2. Serena Gallo, 2021. "Fintech platforms: Lax or careful borrowers’ screening?," Financial Innovation, Springer;Southwestern University of Finance and Economics, vol. 7(1), pages 1-33, December.
    3. Lu, Haitian & Wang, Bo & Wang, Haizhi & Zhao, Tianyu, 2020. "Does social capital matter for peer-to-peer-lending? Empirical evidence," Pacific-Basin Finance Journal, Elsevier, vol. 61(C).
    4. Ji-Yoon Kim & Sung-Bae Cho, 2019. "Towards Repayment Prediction in Peer-to-Peer Social Lending Using Deep Learning," Mathematics, MDPI, vol. 7(11), pages 1-17, November.
    5. Nigmonov, Asror & Shams, Syed & Alam, Khorshed, 2022. "Macroeconomic determinants of loan defaults: Evidence from the U.S. peer-to-peer lending market," Research in International Business and Finance, Elsevier, vol. 59(C).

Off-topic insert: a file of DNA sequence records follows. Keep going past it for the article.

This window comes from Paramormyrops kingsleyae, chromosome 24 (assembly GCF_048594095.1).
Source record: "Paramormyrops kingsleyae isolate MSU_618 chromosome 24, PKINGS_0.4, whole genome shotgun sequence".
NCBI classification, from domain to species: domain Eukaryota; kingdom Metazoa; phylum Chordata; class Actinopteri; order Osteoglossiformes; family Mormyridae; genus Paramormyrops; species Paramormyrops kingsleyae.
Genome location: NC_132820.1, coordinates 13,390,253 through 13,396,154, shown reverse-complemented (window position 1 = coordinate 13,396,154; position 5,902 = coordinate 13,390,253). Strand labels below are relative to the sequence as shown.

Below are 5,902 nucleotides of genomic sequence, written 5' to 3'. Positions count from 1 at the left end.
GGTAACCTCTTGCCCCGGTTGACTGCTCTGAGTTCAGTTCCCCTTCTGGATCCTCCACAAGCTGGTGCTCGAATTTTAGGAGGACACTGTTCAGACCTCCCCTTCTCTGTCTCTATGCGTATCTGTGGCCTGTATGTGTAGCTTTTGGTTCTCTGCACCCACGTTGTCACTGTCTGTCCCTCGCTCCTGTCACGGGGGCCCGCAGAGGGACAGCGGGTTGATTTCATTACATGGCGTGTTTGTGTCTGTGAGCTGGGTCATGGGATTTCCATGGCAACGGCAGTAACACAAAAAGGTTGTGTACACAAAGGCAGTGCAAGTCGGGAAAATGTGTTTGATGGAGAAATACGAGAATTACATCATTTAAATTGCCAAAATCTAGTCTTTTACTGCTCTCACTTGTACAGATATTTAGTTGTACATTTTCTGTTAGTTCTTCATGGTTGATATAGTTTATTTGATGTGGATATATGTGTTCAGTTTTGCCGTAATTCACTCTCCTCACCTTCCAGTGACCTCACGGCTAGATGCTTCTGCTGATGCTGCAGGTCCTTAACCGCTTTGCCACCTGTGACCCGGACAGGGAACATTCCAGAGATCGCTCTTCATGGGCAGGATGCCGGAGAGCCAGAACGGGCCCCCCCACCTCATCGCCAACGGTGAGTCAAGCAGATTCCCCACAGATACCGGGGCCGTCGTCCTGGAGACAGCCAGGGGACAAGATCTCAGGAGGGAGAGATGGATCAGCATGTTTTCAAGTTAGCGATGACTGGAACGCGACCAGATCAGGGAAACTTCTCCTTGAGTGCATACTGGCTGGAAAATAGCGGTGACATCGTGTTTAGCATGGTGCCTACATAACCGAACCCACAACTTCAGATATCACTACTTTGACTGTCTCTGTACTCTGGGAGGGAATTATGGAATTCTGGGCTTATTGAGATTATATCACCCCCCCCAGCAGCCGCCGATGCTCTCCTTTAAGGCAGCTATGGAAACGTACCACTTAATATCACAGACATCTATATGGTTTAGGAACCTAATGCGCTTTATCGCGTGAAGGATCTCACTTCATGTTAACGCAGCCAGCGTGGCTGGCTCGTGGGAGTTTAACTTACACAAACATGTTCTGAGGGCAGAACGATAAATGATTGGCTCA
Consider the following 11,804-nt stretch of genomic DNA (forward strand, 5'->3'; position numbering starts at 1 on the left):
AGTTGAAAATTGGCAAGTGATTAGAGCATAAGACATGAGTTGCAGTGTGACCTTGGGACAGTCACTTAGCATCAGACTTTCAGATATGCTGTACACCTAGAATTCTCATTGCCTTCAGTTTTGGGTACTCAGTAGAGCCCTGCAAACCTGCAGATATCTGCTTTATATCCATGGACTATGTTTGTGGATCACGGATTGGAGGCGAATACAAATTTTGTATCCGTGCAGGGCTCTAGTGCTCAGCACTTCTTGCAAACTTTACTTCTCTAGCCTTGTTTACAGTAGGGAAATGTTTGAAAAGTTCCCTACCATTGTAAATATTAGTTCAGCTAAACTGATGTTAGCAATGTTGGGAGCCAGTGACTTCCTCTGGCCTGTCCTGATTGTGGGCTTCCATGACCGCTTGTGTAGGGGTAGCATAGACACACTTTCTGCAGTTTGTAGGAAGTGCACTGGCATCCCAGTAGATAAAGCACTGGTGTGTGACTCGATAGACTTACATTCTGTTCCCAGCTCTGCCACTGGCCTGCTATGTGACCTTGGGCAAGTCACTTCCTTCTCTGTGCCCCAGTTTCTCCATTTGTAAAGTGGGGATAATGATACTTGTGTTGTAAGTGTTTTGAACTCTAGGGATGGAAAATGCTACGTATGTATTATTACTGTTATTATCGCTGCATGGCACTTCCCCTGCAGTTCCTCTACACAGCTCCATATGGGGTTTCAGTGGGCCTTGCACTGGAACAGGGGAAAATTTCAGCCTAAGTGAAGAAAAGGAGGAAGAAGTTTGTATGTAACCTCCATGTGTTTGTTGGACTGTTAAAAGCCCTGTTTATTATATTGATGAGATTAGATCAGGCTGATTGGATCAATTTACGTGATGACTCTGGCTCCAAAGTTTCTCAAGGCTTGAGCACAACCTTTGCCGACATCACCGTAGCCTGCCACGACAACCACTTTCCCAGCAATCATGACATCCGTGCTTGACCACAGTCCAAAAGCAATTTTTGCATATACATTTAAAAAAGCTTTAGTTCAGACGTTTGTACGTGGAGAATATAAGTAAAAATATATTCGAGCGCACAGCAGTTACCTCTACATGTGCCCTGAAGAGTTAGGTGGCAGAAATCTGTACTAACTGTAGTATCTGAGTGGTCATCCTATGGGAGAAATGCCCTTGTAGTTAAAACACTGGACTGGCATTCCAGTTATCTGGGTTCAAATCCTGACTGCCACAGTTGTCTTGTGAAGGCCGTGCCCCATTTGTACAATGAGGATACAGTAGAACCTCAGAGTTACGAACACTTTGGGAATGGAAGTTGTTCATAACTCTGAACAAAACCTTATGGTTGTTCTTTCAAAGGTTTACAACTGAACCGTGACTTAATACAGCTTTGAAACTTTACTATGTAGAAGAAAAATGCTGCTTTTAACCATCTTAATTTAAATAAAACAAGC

6. Marta Kłosok & Marcin Chlebus, 2020. "Towards better understanding of complex machine learning models using Explainable Artificial Intelligence (XAI) - case of Credit Scoring modelling," Working Papers 2020-18, Faculty of Economic Sciences, University of Warsaw.
    7. Yeujun Yoon & Yu Li & Yan Feng, 2019. "Factors affecting platform default risk in online peer-to-peer (P2P) lending business: an empirical study using Chinese online P2P platform data," Electronic Commerce Research, Springer, vol. 19(1), pages 131-158, March.
    8. Yan Wang & Xuelei Sherry Ni, 2020. "Improving Investment Suggestions for Peer-to-Peer (P2P) Lending via Integrating Credit Scoring into Profit Scoring," Papers 2009.04536, arXiv.org.

    Most related items

    These are the items that most often cite the same works as this one and are cited by the same works as this one.
    1. Xueru Chen & Xiaoji Hu & Shenglin Ben, 2021. "How do reputation, structure design and FinTech ecosystem affect the net cash inflow of P2P lending platforms? Evidence from China," Electronic Commerce Research, Springer, vol. 21(4), pages 1055-1082, December.
    2. Xia, Yufei & Zhao, Junhao & He, Lingyun & Li, Yinguo & Yang, Xiaoli, 2021. "Forecasting loss given default for peer-to-peer loans via heterogeneous stacking ensemble approach," International Journal of Forecasting, Elsevier, vol. 37(4), pages 1590-1613.